Ruth Clark mentioned this in her session at ATD Conference this past year. But what does it mean?
The context in which I refer to the term ‘loafing’ most frequently is when talking about my cats. You know, when they enter a state of comfort that resembles a loaf of bread. Social loafing is kind of like that. However, in this context, individuals are choosing a comfort level of not participating in a greater whole.
Social loafing involves an individual producing less effort in a group than they would individually.
Whether that is participating in a university lecture or in a work meeting…it involves not engaging in situations wherein collaboration is implied and/or required. We see this a lot in meetings where individuals (usually lower in the organizational hierarchy) feel hesitation related to asserting themselves or their opinions. Alternatively, you see this in an education context when group work is involved and you have someone who is socially loafing/opting out of contributing to the greater efforts of the group.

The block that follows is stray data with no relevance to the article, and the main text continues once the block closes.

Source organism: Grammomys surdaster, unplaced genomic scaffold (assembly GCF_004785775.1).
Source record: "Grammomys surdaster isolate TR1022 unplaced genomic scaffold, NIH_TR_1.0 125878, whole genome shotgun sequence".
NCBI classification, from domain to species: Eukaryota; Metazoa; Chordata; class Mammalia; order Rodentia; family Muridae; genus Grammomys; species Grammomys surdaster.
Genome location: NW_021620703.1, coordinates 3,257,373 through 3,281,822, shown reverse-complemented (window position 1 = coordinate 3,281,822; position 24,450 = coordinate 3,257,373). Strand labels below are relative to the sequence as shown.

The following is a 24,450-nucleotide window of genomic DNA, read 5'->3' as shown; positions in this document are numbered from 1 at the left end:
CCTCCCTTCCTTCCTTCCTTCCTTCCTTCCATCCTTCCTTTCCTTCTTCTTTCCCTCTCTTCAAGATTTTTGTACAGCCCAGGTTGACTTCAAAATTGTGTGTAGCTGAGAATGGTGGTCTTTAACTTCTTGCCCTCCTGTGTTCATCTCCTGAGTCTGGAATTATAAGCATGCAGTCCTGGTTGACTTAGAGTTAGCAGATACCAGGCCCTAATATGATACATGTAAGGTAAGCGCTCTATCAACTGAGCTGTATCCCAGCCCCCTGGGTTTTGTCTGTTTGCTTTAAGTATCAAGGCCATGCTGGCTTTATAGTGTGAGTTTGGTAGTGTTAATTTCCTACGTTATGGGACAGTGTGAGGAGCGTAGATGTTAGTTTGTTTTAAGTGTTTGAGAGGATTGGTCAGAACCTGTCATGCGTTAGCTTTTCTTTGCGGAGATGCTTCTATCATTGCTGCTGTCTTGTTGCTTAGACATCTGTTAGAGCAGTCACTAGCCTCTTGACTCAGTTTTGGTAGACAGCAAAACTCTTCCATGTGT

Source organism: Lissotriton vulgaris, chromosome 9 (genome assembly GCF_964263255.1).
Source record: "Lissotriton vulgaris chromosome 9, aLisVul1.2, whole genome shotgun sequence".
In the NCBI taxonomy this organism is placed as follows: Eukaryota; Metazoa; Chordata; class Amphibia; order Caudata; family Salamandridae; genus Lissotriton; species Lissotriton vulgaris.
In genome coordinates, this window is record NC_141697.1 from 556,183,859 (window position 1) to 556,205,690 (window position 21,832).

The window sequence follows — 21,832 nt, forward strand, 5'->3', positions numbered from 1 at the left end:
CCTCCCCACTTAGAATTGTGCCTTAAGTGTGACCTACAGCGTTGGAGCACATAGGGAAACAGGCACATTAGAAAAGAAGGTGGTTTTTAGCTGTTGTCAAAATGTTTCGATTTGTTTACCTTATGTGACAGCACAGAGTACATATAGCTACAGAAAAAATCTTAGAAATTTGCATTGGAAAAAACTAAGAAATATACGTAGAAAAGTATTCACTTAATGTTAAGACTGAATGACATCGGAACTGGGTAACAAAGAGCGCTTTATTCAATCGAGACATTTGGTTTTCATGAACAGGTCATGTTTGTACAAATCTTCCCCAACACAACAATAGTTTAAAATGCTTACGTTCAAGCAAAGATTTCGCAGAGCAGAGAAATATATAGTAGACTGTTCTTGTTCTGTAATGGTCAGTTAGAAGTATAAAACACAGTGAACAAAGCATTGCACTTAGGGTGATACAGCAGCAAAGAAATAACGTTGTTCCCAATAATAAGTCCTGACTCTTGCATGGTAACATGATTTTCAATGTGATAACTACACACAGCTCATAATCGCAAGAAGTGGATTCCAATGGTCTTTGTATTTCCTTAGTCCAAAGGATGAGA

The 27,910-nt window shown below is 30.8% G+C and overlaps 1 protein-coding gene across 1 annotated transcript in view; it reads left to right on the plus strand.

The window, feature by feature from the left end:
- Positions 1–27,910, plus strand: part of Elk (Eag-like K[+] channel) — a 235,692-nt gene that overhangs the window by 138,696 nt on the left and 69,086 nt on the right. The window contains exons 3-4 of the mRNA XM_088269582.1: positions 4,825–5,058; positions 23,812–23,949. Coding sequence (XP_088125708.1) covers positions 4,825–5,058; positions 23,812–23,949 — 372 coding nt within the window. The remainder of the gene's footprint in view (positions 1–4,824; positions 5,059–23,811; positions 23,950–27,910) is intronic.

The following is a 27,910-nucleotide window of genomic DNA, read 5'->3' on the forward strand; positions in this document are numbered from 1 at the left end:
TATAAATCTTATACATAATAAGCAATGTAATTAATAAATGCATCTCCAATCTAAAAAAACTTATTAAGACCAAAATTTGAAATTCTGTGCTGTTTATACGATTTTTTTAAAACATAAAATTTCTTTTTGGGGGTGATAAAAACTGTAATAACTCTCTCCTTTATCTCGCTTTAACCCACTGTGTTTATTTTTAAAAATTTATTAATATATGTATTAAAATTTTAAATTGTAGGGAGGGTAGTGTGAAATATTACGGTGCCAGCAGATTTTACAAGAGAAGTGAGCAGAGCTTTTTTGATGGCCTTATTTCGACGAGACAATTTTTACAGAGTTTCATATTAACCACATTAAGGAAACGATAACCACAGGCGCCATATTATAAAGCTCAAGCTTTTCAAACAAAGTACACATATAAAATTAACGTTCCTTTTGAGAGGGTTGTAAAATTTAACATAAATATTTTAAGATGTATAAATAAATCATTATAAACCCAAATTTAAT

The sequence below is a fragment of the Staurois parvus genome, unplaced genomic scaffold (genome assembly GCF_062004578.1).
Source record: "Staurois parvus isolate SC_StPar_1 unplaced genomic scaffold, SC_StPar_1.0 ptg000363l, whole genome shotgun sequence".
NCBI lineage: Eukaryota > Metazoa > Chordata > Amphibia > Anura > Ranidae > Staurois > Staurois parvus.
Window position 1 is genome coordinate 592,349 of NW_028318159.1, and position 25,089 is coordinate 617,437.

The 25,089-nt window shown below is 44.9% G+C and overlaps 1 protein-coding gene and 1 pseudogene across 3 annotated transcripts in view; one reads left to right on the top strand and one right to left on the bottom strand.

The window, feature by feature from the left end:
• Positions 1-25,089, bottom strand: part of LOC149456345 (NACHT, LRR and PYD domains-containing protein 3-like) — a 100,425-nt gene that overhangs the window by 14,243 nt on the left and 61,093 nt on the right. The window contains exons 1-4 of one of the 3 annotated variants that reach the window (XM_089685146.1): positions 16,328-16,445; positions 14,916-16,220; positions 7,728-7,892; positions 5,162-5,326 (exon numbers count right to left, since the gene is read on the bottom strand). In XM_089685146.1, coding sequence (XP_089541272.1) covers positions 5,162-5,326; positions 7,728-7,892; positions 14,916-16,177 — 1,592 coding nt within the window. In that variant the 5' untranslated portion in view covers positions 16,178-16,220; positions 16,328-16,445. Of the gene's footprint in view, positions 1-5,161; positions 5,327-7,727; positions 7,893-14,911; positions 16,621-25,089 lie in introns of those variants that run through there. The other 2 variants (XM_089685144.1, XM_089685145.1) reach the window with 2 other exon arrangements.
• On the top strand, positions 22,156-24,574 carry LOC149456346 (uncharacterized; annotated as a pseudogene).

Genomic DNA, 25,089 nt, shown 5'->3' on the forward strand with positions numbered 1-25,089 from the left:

How do you mitigate social loafing?
There are a few strategies you can employ to mitigate social loafing:
- Focusing on the achievement of the group instead of assessing individuals within the group
- Employing peer reviews; this will foster greater feelings of individual accountability to the group as a whole
- Specifying individual roles within the group or allowing individuals within the group to choose their role
- Include agendas for each group meeting to keep individuals focused and on track